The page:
Elemental and structural analysis

In many production or R&D settings, X-rays can be used to characterize materials and samples. X-ray analysis is exceptionally suitable to analyze structures and elements at the atomic level. X-ray fluorescence (XRF) and X-ray diffraction (XRD) are two out of a few main techniques how X-rays can be used to help characterize your sample.

What do you analyze with X-ray fluorescence?

With the help of XRF, we analyze the elements that are present in materials. Take as an example iron. Nowadays, there are hundreds of different types of steel. Normal iron will get rusty in time but, when you add 18% chrome, and 8% nickel, you will get stainless steel. But how can you determine the right composition of steel -18% chrome, 8% nickel- and ensure consistency when it is liquid hot steel in a steelworks?

Easy, you pick a sample, let it cool down, and send it to an XRF analyzer which can easily measure the composition. When this composition matches the specification, the liquid steel can be poured, and unnecessary heating is avoided. Saving costs on power consumption makes the production process more cost-effective and spares the environment. You can use XRF not only for the analysis of steel but also for many other materials like:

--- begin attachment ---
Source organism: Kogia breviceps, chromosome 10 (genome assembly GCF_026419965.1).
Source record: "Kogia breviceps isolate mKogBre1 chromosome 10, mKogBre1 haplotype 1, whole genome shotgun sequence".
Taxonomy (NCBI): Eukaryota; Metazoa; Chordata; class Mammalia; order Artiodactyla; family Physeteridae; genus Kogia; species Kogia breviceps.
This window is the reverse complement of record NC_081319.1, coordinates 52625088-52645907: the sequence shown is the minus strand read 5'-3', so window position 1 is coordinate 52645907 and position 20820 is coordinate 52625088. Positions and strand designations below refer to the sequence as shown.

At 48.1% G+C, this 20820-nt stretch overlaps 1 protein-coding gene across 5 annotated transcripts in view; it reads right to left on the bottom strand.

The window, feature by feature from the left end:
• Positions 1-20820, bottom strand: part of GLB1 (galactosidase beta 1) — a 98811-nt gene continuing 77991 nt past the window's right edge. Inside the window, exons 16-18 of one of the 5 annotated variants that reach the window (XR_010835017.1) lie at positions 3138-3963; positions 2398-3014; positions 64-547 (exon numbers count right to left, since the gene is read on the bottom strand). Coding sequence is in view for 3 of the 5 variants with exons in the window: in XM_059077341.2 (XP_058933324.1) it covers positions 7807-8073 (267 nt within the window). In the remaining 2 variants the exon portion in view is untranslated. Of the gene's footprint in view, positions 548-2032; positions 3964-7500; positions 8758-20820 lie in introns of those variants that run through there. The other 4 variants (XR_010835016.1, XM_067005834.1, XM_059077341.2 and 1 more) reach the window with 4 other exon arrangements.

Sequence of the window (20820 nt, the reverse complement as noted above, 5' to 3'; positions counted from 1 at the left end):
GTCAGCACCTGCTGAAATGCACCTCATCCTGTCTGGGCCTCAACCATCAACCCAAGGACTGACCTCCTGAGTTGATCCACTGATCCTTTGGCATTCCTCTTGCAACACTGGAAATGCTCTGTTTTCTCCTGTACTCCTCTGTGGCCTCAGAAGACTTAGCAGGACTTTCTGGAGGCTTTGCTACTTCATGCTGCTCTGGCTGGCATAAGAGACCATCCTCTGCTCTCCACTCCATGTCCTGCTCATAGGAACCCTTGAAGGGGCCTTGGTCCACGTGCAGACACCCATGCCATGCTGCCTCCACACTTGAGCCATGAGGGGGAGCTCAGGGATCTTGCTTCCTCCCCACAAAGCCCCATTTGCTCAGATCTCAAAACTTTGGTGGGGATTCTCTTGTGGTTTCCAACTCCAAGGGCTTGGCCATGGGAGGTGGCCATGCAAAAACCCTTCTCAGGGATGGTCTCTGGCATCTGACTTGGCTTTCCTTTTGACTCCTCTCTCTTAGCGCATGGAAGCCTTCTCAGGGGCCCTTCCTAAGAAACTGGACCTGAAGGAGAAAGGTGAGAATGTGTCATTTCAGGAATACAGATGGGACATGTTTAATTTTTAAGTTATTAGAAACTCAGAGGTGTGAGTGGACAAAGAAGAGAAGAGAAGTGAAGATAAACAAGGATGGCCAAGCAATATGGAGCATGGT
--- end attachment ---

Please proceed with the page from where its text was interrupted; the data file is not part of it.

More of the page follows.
• air filters
  • plastics,
  • petrochemicals,
  • building materials,
  • chips in electronics,
  • minerals,
  • metals

and many, many more.

Why do we analyze materials using X-ray diffraction?

XRD enables us to detect the three-dimensional arrangement of the atoms in a solid crystal. Take for example carbon. Both diamonds and graphite are entirely made of carbon but they have very different properties. Graphite is rather soft, can be used as a lubricant, and conducts electricity. Diamond, on the contrary, is the hardest material on earth and does not conduct electricity. How can these different properties be explained? Analysis by X-ray diffraction gives the answer. If we put the sample in an X-ray diffractometer and irradiate it with X-rays, we can detect the reflected radiation. Dedicated software can reveal the three-dimensional arrangement of the atoms in both materials. Carbon atoms in the soft graphite form layers with only weak bonds to the neighboring layers. Carbon atoms in diamonds, however, form strong bonds to four neighboring atoms and are closely packed in all three dimensions. XRD can be used for the structural analysis of many different materials like:

  • Batteries: how does the structure of anode and cathode change during a charge/discharge cycle?
  • Metal organic frameworks: has my target MOF has been synthesized correctly?
  • 3D printing: what are the characteristics of my raw material affecting the hardness, strength and fatigue life of my final component?
  • Pharmaceuticals: does my medication contain the prescribed substance?
  • Building materials: for example, does the cement consist of the specified compounds?
  • Minerals: what minerals are mined?
  • Metals: is the metal stress free or is there a chance of a fracture by fatigue?

and many, many more.

 

Posted by: Malvern Panalytical – www,materials-talks.com

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